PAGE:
PARIS: Seventy percent of China’s oil needs will come from imports by 2020, with the bill expected to land at a record $500 billion (375 billion euros) as rapid economic growth is spurring car sales, a study showed on Tuesday.
In the report, British advisory firm Wood Mackenzie said Chinese crude oil imports will surpass that of the United States in 2017 and are expected to reach a total of 9.2 million
barrels of oil per day in 2020.
At the same time, it said US oil import requirements will shrink to 6.8 million barrels of oil per day, or a spend of around $160 billion from its peak of $335 billion, mainly on the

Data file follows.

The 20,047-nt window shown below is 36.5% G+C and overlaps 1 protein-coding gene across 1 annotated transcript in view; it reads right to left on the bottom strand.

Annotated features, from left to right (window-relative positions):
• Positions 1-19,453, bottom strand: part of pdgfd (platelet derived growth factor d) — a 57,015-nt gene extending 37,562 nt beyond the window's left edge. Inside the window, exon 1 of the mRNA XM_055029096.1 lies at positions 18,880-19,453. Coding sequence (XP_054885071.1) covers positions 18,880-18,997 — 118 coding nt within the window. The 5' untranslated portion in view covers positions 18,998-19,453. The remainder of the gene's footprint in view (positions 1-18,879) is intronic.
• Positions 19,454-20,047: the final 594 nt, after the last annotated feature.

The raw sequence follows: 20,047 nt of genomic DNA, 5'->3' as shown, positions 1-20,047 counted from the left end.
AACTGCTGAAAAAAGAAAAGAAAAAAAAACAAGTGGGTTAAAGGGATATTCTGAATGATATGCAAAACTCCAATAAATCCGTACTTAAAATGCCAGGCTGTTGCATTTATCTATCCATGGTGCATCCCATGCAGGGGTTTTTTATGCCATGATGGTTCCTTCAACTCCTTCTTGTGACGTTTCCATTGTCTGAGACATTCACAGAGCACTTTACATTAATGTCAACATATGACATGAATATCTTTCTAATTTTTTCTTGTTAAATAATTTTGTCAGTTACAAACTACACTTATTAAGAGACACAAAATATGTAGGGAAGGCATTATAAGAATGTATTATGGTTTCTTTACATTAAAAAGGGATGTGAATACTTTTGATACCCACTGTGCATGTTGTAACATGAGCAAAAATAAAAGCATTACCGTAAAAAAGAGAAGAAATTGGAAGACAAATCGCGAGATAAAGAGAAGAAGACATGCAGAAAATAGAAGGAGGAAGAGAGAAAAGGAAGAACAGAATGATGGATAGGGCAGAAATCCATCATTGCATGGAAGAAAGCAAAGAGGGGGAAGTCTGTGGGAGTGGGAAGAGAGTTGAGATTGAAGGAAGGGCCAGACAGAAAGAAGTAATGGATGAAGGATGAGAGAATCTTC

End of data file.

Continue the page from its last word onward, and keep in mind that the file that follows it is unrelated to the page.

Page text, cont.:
back of falling demand and an increase in domestic supply and a growth in imports from Canada.
“We will therefore see OPEC suppliers, who traditionally focused on the US for crude sales, compelled to shift their focus towards China,” said William Durbin, the group’s Beijing-based president of global markets.
The firm estimates that Chinese imports from the Organisation of the Petroleum Exporting Countries (OPEC) will grow to 66 percent from the 52 percent recorded in 2005.
Oil market analyst Harold York said the jump in Chinese imports can largely by attributed to domestic oil demand growth and is “driven by gasoline demand due to the near-exponential increase in personal auto vehicles and diesel demand related to commercial trucking as China’s economy grows.”